intrinsic goodness
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Uma Shankar

The relevance of Gandhian ideas and his technique of satyagraha in resolving global problems is even greater today. The economic disparity, social divisions, ecological catastrophe and growing social intolerance are global challenges in the age of capitalist and technological globalisation. Globalisation as an economic model with neo- liberal ideology is inconsistent with Gandhian economic and political philosophy. Globalisation per se does not seem to be not be reversible as the hegemony of the global capital is deeply entrenched. However, its malaise can be better managed with Gandhian prescriptions. Gandhi stands for pursuit of truth, incessant enquiry, nonviolence, human values, dignity of labour, and respect for the plurality of views, economic and political decentralisation with substantial decrease in the power of the state. Gandhian vision stands for mobilisation of the people’s power through nonviolent active participation against all kinds of injustices and making the political power accountable in the service of the society. Gandhi had deep faith in the intrinsic goodness of individual human beings and he staunchly believed and demonstrated that truthful and moral means are superior to immoral means in redressing the social and political problems confronting mankind. Gandhian economic and political vision is for a decentralised, just and nonviolent society which is indispensable for spiritual and moral upliftment of individual human beings. Gandhian prescriptions are for common masses and practical. It only requires pursuit of truthful and moral means without any hatred and ill will for anyone in the struggle against domination and injustice. Keywords: Satyagraha, Ahimsa, Dharna, Hindu, Inter-faith, Decentralisation, Moksha, Spiritual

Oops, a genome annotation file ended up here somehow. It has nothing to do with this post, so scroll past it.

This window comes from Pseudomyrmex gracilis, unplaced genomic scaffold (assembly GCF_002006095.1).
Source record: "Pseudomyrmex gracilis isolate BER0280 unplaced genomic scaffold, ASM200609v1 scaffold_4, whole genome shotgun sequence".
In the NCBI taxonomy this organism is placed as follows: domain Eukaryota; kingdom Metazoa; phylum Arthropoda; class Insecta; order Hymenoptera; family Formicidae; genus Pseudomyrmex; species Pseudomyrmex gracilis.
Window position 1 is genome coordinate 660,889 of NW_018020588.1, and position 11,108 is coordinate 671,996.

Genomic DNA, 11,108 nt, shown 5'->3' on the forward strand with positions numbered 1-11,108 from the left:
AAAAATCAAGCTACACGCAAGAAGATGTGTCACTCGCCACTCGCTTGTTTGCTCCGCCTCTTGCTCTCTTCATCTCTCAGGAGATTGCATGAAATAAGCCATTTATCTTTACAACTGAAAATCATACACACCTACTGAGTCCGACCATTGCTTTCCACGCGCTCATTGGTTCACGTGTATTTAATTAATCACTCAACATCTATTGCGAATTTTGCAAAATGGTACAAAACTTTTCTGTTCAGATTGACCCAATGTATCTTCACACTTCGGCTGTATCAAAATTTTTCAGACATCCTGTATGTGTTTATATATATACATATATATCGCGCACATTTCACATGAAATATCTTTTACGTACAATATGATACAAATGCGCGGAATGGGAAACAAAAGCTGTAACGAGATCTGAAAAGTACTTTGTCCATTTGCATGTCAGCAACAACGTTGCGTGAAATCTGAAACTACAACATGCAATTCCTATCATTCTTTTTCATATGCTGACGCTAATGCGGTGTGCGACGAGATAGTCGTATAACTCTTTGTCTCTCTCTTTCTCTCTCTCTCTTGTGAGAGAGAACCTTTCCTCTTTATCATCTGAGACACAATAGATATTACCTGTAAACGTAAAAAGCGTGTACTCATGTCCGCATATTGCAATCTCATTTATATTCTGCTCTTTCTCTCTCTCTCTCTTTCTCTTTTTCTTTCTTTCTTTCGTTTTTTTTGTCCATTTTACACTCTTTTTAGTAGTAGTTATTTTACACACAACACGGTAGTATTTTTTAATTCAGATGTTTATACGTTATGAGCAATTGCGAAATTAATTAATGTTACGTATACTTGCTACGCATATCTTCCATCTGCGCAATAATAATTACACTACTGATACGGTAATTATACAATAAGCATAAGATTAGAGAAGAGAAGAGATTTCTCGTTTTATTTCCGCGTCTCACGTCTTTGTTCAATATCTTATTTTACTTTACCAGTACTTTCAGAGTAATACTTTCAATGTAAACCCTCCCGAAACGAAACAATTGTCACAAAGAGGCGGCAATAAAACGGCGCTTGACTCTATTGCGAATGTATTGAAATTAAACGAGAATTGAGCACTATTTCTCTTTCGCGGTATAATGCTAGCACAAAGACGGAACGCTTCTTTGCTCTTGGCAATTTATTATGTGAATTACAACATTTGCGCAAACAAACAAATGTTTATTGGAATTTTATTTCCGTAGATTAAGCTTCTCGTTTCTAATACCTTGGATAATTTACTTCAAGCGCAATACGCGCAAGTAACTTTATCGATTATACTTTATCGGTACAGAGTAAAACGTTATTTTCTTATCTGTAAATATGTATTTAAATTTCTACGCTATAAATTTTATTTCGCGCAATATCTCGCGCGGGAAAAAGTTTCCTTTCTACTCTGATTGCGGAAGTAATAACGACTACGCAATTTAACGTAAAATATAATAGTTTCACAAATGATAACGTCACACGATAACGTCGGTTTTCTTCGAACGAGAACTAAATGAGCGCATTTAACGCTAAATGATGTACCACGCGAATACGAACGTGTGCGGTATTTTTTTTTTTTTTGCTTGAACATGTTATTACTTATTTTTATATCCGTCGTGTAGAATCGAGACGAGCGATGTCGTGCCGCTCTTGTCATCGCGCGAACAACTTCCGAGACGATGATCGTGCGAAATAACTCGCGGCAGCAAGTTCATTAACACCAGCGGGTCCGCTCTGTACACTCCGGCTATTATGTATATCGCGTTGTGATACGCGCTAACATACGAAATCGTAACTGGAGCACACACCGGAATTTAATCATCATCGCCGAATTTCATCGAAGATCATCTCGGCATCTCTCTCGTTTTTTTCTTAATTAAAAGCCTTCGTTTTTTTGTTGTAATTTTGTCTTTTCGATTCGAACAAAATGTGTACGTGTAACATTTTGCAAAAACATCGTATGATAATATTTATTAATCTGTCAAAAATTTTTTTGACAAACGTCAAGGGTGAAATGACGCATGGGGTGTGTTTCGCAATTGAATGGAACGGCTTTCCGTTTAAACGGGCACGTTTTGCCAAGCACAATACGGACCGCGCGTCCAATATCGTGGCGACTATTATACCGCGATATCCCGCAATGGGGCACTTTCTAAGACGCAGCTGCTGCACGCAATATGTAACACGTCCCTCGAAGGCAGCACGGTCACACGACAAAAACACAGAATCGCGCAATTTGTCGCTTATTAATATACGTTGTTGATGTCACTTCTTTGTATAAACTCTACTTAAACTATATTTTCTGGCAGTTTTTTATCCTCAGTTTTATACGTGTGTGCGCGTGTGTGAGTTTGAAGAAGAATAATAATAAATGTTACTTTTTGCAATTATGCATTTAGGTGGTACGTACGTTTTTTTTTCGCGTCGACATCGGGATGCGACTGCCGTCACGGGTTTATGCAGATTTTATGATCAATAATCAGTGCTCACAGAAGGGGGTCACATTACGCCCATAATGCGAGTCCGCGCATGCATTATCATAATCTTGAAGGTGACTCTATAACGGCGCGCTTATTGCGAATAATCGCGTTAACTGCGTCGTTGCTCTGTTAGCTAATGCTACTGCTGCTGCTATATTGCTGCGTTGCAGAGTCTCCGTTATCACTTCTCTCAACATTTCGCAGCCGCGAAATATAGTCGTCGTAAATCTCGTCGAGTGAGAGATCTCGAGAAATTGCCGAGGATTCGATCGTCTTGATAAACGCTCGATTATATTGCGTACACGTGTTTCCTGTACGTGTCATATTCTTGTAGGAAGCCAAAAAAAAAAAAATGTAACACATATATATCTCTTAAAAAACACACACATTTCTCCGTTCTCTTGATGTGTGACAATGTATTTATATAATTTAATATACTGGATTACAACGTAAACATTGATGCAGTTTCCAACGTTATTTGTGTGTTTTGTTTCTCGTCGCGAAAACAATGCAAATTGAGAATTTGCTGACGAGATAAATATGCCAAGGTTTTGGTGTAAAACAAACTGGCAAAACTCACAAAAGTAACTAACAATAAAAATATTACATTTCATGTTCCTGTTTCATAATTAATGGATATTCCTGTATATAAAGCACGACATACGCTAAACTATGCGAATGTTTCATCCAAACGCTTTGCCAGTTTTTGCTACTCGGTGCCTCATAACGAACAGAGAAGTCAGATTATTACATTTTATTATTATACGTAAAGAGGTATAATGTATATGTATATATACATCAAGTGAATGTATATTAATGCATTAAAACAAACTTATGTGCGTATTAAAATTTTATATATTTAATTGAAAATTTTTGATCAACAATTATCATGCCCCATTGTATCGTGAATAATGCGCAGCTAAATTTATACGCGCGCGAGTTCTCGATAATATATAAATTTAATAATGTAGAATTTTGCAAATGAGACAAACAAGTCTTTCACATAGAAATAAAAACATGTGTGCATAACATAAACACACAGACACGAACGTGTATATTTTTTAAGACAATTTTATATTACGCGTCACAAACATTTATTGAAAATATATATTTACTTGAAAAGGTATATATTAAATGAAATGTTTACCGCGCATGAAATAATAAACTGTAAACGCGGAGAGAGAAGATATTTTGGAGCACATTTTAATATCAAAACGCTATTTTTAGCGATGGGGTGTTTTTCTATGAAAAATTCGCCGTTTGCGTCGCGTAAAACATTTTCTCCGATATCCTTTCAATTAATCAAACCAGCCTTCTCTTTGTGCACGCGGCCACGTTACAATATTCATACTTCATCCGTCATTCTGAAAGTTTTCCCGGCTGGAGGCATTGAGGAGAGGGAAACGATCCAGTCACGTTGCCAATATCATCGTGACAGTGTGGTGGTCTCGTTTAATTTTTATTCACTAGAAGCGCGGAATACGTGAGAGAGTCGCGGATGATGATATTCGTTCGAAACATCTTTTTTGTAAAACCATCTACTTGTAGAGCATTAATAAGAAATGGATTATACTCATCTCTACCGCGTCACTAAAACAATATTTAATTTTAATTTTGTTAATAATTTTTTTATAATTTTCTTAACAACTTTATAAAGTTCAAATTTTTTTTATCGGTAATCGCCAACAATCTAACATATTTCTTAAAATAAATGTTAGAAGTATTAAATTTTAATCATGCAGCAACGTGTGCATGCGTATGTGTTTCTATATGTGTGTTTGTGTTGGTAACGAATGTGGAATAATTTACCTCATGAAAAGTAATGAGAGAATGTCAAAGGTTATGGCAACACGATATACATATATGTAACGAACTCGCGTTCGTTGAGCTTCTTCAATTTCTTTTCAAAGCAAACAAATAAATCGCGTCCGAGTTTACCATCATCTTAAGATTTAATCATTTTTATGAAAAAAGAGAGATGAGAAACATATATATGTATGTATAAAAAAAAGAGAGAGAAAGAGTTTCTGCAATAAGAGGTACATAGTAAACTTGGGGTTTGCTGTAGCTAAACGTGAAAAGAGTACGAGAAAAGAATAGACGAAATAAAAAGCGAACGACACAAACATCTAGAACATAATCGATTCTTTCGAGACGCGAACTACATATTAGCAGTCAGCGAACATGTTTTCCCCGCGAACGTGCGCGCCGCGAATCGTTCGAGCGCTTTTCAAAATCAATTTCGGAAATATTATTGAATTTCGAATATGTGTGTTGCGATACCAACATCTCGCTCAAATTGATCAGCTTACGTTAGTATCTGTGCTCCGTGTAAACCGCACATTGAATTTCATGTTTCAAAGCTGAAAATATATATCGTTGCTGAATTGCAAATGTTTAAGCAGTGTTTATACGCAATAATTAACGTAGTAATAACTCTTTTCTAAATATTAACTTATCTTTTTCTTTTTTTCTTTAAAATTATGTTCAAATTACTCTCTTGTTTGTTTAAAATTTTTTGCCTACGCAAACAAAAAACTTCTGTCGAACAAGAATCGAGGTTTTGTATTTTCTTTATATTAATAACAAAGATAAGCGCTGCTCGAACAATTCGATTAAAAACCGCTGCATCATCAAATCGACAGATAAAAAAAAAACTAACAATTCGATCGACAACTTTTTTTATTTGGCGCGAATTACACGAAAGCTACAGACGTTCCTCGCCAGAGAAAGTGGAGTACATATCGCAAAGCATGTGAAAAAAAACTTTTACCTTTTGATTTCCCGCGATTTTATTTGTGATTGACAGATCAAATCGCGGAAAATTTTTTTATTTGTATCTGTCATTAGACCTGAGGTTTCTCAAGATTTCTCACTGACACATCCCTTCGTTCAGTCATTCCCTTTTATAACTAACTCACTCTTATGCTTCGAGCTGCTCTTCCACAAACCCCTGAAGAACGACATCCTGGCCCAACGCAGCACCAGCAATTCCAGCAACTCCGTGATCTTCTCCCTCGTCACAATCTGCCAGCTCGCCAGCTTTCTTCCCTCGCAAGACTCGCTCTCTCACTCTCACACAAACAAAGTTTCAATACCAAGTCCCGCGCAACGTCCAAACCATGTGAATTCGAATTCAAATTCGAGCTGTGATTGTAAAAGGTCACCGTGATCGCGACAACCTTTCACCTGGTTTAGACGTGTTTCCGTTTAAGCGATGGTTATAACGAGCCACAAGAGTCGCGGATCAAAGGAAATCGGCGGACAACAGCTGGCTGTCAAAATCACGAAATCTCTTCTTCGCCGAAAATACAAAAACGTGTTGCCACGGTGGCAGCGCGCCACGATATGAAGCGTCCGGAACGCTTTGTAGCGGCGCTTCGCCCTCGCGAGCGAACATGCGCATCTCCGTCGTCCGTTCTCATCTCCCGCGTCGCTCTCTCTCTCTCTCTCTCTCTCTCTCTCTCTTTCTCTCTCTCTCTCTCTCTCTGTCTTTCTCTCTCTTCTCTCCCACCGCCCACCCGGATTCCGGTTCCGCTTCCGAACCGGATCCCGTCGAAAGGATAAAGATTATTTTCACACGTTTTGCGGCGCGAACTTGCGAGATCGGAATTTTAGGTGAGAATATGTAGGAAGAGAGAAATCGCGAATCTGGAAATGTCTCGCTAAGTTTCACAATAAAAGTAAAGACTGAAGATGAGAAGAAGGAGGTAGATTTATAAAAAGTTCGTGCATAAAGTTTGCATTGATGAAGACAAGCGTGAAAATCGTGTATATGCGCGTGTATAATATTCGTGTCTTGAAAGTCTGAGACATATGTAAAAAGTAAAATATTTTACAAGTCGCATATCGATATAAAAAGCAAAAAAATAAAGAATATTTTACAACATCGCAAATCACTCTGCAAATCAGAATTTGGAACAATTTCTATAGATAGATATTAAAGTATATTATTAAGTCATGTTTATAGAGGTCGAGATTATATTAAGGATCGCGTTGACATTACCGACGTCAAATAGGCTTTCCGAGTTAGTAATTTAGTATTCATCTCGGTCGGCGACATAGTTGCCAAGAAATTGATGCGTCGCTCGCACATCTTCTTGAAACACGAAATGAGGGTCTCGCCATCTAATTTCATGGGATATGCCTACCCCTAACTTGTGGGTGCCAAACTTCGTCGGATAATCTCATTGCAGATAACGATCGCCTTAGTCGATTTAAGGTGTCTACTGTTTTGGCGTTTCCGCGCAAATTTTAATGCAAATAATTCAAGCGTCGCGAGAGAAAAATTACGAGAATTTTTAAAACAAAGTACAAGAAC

Apeiron ◽  
2020 ◽  
Vol 0 (0) ◽  
Javier Echeñique

AbstractIn this article I argue for the thesis that Alexander's main argument, in Ethical Problems I, is an attempt to block the implication drawn by the Stoics and other ancient philosophers from the double potential of use exhibited by human life, a life that can be either well or badly lived. Alexander wants to resist the thought that this double potential of use allows the Stoics to infer that human life, in itself, or by its own nature, is neither good nor bad (what I call the Indifference Implication). Furthermore, I shall argue that Alexander's main argument establishes that human life, despite exhibiting a double potential of use, is by its own nature or intrinsically good. Finally, given that this is not a conclusion that the Stoics are likely to accept, I shall also contend that the argument should be regarded as conducted for the most part in foro interno, as a way of persuading the Peripatetics themselves of the falsity of the Indifference Implication, precisely because of the risk that such an implication be derived from their own theoretical framework.

Alastair Norcross